Van Nuys businessman Ron Regenstreif doesn't need a glossy, 100-page report to tell him that the San Fernando Valley economy is emerging steadily from the post-9/11 recession.
He just has to look in his accounting books.
"Business is up, and this will be our biggest growth year in six years," said the owner of Regency Lighting, a national distributor of illumination products.
This morning in Woodland Hills, the Valley Industry and Commerce Assn. is meeting to hear the statistics that reflect Regenstreif's firsthand observation -- the sixth annual San Fernando Valley Economic Report.
Unlike last year's report when most indicators pointed to a dicey economy for the nearly 1.8 million residents of the 290-square-mile plain stretching from Glendale to the east edge of Calabasas, the news is good.
"We're not totally out of the woods, but we're certainly on the right path," said the report's author, Daniel Blake of Cal State Northridge's business college. "It looks like a recovery is underway, but it's not startling in its speed."
Valley job growth is up, home prices continue to bound forward and the population increased by a net 28,000 residents. Those and other indicators compared favorably with -- and in significant instances outpaced -- county, state and national figures.
In the key area of jobs, for instance, the Valley posted a modest but positive gain of 0.3% in the number of private sector employment positions, while Los Angeles County lost 1.6% and the state declined by 1%.
Data in the report are from the calendar year 2002, but Blake said that quarterly government and private-sector updates suggest that the trends have been holding for 2003.
For Regenstreif, in business for 23 years, the recovery does not seem to have a logical base but he welcomes it just the same. "When I look around the world -- things are blowing up in Iraq, everything's being made in China -- I'm not sure I can understand the reason for the improvement. Maybe we're having to get better at what we're doing, and the past couple of difficult years have given us motivation to do better, starting with 9/11."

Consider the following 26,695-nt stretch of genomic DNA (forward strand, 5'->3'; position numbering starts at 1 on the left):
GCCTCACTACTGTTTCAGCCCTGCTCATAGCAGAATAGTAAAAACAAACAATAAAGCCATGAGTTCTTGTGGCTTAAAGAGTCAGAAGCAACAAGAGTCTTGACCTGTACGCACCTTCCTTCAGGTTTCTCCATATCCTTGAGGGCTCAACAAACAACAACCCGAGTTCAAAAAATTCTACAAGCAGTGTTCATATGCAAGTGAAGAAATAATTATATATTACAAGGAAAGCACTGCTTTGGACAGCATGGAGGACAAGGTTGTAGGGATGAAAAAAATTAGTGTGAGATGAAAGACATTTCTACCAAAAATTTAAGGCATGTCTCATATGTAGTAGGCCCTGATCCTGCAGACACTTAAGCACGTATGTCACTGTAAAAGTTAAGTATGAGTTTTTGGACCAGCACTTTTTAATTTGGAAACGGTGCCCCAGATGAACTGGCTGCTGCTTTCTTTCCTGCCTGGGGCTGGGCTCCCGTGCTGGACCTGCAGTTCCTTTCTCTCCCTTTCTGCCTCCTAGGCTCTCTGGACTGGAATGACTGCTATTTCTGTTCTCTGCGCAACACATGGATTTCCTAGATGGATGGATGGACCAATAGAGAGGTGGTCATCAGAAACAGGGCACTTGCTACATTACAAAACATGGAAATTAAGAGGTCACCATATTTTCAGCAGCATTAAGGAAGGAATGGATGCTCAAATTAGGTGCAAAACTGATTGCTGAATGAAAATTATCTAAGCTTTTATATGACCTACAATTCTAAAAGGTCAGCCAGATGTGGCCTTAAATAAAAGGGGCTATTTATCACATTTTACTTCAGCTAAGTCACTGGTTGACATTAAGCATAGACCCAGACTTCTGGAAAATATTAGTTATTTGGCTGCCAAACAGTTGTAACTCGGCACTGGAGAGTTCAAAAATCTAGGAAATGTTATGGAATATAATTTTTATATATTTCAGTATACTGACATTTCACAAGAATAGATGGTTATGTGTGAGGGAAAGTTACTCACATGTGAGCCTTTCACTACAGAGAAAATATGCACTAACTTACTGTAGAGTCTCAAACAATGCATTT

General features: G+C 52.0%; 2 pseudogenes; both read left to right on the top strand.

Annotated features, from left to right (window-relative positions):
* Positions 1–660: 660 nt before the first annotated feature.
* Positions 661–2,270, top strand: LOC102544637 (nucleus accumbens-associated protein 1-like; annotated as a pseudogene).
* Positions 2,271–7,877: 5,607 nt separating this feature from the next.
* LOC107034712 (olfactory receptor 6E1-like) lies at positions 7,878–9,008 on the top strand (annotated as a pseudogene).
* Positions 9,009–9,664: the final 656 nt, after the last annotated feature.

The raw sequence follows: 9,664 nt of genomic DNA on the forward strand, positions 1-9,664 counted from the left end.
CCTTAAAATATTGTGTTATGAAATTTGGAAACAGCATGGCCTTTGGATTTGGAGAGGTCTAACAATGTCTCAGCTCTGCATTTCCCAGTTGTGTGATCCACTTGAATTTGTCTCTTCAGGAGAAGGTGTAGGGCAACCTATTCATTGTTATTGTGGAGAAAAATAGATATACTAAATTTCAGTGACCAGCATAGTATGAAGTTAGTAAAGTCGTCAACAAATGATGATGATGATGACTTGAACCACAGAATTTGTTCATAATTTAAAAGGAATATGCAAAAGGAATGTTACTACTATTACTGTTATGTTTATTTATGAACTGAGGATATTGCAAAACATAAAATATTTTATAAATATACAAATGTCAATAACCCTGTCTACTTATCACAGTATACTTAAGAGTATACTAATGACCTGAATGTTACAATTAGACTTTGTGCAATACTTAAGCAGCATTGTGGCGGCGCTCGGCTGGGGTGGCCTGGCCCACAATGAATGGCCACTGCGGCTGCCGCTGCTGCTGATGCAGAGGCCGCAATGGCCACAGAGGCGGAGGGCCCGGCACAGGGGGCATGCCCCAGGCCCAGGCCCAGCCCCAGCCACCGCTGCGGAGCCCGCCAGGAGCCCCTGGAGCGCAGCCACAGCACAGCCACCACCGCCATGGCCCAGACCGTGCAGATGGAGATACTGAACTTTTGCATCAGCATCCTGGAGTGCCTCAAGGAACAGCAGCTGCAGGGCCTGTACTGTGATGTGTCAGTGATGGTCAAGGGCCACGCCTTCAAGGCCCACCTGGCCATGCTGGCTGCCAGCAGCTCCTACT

Bruce Ackerman, president of the nonprofit Economic Alliance of the San Fernando Valley, sees another factor prodding the local economy forward.
"It's because of the diversification of industries we have here," he said. "We've got seven or eight industry groups -- manufacturing, motion pictures, telecommunications, retail trades, hotels and restaurants, health care -- so no one industry controls the entire economy."
While San Diego depends on tourism, for instance, and the Silicon Valley on high technology, the Valley never reeled as heavily from post-9/11 travel fears or the dot-com turndown. "So the recovery factor has been equally consistent," said Ackerman, whose organization focuses on job growth and retention.
The report cites two important areas that suffered setbacks, however. The Valley's two top industries, information (publishing, Internet services, telecommunications) and manufacturing, each lost large numbers of jobs. Information shed about 5,500 of its 92,500 workers, or 6%, and manufacturing dropped nearly 10% of its 83,000-person payroll.
Nonetheless, the overall economic signposts are encouraging, Ackerman said. "This is a lot better than last year, when the numbers were flat, and we think next year will be even better. We're looking for a 2.5% to 3% growth rate next year," a figure he termed respectable if not fast-paced.
More businesses leasing building space provided another good omen, Blake said. "Industrial vacancy rates are very low, at 2.6% -- the lowest in the Los Angeles Basin and down from their recent high of 5.5%," he said. "Nationwide, it's 8%." Valley commercial vacancies inched down to 13% after a 2001 recession high of 16%.
As in other areas of California and the nation, home prices continue to spiral upward. In the Valley, the median price -- with half of the homes costing more and half costing less -- rose to $369,000 while the average price climbed to $420,000. Blake expects home price increases to continue, though more slowly, in coming months.